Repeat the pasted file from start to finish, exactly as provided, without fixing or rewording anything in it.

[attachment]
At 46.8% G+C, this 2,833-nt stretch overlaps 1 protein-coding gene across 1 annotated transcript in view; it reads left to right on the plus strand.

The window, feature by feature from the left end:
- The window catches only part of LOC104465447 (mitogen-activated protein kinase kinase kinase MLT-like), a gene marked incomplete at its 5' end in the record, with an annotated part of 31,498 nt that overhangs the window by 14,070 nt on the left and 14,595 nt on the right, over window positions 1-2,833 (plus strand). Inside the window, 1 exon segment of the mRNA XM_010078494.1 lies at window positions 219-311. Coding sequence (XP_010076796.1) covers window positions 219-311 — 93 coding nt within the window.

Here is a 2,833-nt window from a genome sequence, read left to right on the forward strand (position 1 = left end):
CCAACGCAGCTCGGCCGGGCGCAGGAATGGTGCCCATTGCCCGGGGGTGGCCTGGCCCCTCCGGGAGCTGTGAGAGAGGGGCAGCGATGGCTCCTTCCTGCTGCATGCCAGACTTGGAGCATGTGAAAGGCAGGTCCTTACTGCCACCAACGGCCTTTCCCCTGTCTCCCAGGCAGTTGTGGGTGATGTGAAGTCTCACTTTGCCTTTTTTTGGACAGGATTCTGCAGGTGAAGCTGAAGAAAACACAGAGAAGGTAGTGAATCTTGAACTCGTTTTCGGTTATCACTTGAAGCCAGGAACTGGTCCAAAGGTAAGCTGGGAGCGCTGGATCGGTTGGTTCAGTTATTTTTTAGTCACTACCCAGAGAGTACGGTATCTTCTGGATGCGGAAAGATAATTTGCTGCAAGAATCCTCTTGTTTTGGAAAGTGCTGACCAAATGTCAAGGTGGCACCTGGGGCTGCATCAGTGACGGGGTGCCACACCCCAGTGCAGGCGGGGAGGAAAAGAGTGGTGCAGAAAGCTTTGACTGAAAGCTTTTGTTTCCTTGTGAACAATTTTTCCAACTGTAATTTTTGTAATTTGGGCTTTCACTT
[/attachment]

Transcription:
At 46.8% G+C, this 2,833-nt stretch overlaps 1 protein-coding gene across 1 annotated transcript in view; it reads left to right on the plus strand.

The window, feature by feature from the left end:
- The window catches only part of LOC104465447 (mitogen-activated protein kinase kinase kinase MLT-like), a gene marked incomplete at its 5' end in the record, with an annotated part of 31,498 nt that overhangs the window by 14,070 nt on the left and 14,595 nt on the right, over window positions 1-2,833 (plus strand). Inside the window, 1 exon segment of the mRNA XM_010078494.1 lies at window positions 219-311. Coding sequence (XP_010076796.1) covers window positions 219-311 — 93 coding nt within the window.

Here is a 2,833-nt window from a genome sequence, read left to right on the forward strand (position 1 = left end):
CCAACGCAGCTCGGCCGGGCGCAGGAATGGTGCCCATTGCCCGGGGGTGGCCTGGCCCCTCCGGGAGCTGTGAGAGAGGGGCAGCGATGGCTCCTTCCTGCTGCATGCCAGACTTGGAGCATGTGAAAGGCAGGTCCTTACTGCCACCAACGGCCTTTCCCCTGTCTCCCAGGCAGTTGTGGGTGATGTGAAGTCTCACTTTGCCTTTTTTTGGACAGGATTCTGCAGGTGAAGCTGAAGAAAACACAGAGAAGGTAGTGAATCTTGAACTCGTTTTCGGTTATCACTTGAAGCCAGGAACTGGTCCAAAGGTAAGCTGGGAGCGCTGGATCGGTTGGTTCAGTTATTTTTTAGTCACTACCCAGAGAGTACGGTATCTTCTGGATGCGGAAAGATAATTTGCTGCAAGAATCCTCTTGTTTTGGAAAGTGCTGACCAAATGTCAAGGTGGCACCTGGGGCTGCATCAGTGACGGGGTGCCACACCCCAGTGCAGGCGGGGAGGAAAAGAGTGGTGCAGAAAGCTTTGACTGAAAGCTTTTGTTTCCTTGTGAACAATTTTTCCAACTGTAATTTTTGTAATTTGGGCTTTCACTT